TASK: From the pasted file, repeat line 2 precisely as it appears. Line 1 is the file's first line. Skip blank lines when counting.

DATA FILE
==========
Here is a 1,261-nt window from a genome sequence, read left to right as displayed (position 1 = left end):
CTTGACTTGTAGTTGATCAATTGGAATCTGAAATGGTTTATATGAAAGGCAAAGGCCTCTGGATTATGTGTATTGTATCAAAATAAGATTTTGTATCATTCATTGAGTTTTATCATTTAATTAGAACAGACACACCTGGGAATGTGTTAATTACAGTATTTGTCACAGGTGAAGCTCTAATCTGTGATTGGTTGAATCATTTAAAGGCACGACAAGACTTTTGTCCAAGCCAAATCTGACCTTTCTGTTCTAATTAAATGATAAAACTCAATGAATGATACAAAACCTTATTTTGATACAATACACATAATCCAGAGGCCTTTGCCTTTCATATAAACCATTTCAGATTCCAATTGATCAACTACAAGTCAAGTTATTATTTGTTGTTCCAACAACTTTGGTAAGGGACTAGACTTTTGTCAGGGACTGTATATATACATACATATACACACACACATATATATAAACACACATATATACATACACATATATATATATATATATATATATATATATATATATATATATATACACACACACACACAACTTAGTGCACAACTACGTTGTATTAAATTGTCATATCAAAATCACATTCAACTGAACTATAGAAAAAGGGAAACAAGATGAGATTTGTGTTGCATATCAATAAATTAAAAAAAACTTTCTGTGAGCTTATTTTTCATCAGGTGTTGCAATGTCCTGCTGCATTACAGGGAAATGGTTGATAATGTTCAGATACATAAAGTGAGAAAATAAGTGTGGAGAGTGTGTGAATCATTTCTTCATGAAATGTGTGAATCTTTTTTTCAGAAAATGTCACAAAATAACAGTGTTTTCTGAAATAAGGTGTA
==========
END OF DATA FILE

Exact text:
CTTGACTTGTAGTTGATCAATTGGAATCTGAAATGGTTTATATGAAAGGCAAAGGCCTCTGGATTATGTGTATTGTATCAAAATAAGATTTTGTATCATTCATTGAGTTTTATCATTTAATTAGAACAGACACACCTGGGAATGTGTTAATTACAGTATTTGTCACAGGTGAAGCTCTAATCTGTGATTGGTTGAATCATTTAAAGGCACGACAAGACTTTTGTCCAAGCCAAATCTGACCTTTCTGTTCTAATTAAATGATAAAACTCAATGAATGATACAAAACCTTATTTTGATACAATACACATAATCCAGAGGCCTTTGCCTTTCATATAAACCATTTCAGATTCCAATTGATCAACTACAAGTCAAGTTATTATTTGTTGTTCCAACAACTTTGGTAAGGGACTAGACTTTTGTCAGGGACTGTATATATACATACATATACACACACACATATATATAAACACACATATATACATACACATATATATATATATATATATATATATATATATATATATATATATACACACACACACACAACTTAGTGCACAACTACGTTGTATTAAATTGTCATATCAAAATCACATTCAACTGAACTATAGAAAAAGGGAAACAAGATGAGATTTGTGTTGCATATCAATAAATTAAAAAAAACTTTCTGTGAGCTTATTTTTCATCAGGTGTTGCAATGTCCTGCTGCATTACAGGGAAATGGTTGATAATGTTCAGATACATAAAGTGAGAAAATAAGTGTGGAGAGTGTGTGAATCATTTCTTCATGAAATGTGTGAATCTTTTTTTCAGAAAATGTCACAAAATAACAGTGTTTTCTGAAATAAGGTGTA